The consuls Caius Claudius, the son of Appius, and Publius Valerius Publicola, found the state in a more tranquil condition. The new year had brought with it nothing new; the thoughts about carrying the law, or submitting to it, engrossed all the members of the state.
The more the younger members of the senate endeavoured to insinuate themselves into favour with the commons, the more strenuously did the tribunes strive to thwart them, so that they rendered them suspicious in the eyes of the commons by alleging:
“that a conspiracy was formed; that Caeso was in Rome; that plans were concerted for assassinating the tribunes, and butchering the commons. That the commission assigned by the elder members of the patricians was, that the young men should abolish the tribunitian power from the state, and the form of government should be the same as it had been before the sa- [p. 177]
cred mount had been taken possession of.”
Both a war from the Volsci and Aequi, which was now a stated thing, and one that was a regular occurrence for almost every year, was apprehended, and another evil nearer home started up unexpectedly.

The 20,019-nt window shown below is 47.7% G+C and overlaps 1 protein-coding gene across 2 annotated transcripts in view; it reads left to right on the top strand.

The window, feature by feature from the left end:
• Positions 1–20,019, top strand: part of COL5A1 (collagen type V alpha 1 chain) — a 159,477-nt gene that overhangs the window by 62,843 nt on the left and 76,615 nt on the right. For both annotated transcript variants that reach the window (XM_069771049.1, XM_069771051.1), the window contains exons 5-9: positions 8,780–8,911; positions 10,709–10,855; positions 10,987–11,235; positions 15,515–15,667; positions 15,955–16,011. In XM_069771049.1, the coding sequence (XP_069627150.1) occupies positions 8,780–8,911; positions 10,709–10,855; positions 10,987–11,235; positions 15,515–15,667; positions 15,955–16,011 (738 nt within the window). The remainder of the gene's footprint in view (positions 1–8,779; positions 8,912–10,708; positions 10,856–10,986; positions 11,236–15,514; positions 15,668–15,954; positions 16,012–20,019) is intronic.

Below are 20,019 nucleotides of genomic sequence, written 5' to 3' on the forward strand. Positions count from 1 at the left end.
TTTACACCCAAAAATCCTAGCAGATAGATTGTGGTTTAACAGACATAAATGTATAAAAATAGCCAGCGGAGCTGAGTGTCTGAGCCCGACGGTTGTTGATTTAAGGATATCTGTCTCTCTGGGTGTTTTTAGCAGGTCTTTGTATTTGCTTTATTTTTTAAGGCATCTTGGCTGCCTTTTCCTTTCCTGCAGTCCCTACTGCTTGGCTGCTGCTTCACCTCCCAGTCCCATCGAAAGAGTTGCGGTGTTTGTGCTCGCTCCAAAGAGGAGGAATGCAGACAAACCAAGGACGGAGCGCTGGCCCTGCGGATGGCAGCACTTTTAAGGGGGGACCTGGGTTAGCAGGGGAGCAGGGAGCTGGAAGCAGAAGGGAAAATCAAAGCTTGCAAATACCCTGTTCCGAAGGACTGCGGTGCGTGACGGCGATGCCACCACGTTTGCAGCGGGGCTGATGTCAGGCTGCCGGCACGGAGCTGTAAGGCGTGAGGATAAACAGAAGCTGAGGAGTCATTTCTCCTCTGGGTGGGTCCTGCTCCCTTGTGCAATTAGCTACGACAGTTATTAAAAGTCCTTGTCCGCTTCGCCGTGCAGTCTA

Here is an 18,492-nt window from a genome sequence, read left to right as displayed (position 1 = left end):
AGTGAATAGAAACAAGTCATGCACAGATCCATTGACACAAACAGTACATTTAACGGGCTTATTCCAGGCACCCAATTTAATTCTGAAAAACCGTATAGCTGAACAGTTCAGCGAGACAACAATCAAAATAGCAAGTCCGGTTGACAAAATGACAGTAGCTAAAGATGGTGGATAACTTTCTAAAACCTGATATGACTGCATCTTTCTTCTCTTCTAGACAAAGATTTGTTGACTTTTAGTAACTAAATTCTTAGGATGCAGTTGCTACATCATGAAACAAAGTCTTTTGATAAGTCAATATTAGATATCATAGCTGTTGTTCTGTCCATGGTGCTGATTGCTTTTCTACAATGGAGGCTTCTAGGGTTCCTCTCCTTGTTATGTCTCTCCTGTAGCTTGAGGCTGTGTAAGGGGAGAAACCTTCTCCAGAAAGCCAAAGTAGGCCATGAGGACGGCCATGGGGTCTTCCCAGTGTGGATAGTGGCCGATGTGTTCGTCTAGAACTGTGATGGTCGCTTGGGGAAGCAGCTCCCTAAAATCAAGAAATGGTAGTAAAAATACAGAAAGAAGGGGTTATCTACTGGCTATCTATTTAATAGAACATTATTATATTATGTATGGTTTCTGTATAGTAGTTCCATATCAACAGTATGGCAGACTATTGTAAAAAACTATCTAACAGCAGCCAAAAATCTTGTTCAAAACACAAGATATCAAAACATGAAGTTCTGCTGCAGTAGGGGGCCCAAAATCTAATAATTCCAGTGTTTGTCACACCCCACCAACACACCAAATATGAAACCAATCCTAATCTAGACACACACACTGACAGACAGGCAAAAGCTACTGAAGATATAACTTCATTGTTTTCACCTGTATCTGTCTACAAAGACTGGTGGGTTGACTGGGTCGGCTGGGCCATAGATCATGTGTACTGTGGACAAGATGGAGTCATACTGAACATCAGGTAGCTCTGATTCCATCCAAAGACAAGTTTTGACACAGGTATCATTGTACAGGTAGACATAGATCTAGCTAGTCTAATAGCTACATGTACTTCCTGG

The exiles and slaves to the number of four thousand and five hundred men took possession of the Capitol and citadel during the night, under the command of Appius Herdonius, a Sabine.
Immediately a massacre took place in the citadel of those who had evinced an unwillingness to enter into the conspiracy and to take up arms. Some, during the alarm, run down to the forum, driven precipitately through the panic; the cries, “to arms,” and “the enemy are in the city,” were heard alternately.
The consuls were both afraid to arm the commons, and to suffer them to remain unarmed; uncertain what sudden calamity had assailed the city, whether external or intestine, whether from the hatred of the commons or the treachery of the slaves: they were for quieting the tumults, by such endeavours they sometimes exasperated them; for the populace, panic-stricken and terrified, could not be directed by authority.
They give out arms, however, not indiscriminately; only so that, the enemy being still uncertain,1
there might be a protection sufficient to be relied on for all emergencies. The remainder of the night they passed in posting guards through proper places through the entire city, anxious and uncertain, as to who the persons might be, and how great the number of the enemy was.
Day-light then disclosed the war and the leader of the war. Appius Herdonius summoned the slaves to liberty from the Capitol: “that he had espoused the cause of every most unfortunate individual, in order to bring back to their country those driven out by oppression, and to remove the grievous yokel from the slaves. That he had rather that were done under the authority of the Roman people. If there be no hope in that quarter, that he would rouse the Volscians and Aequi, and would try all extremities.”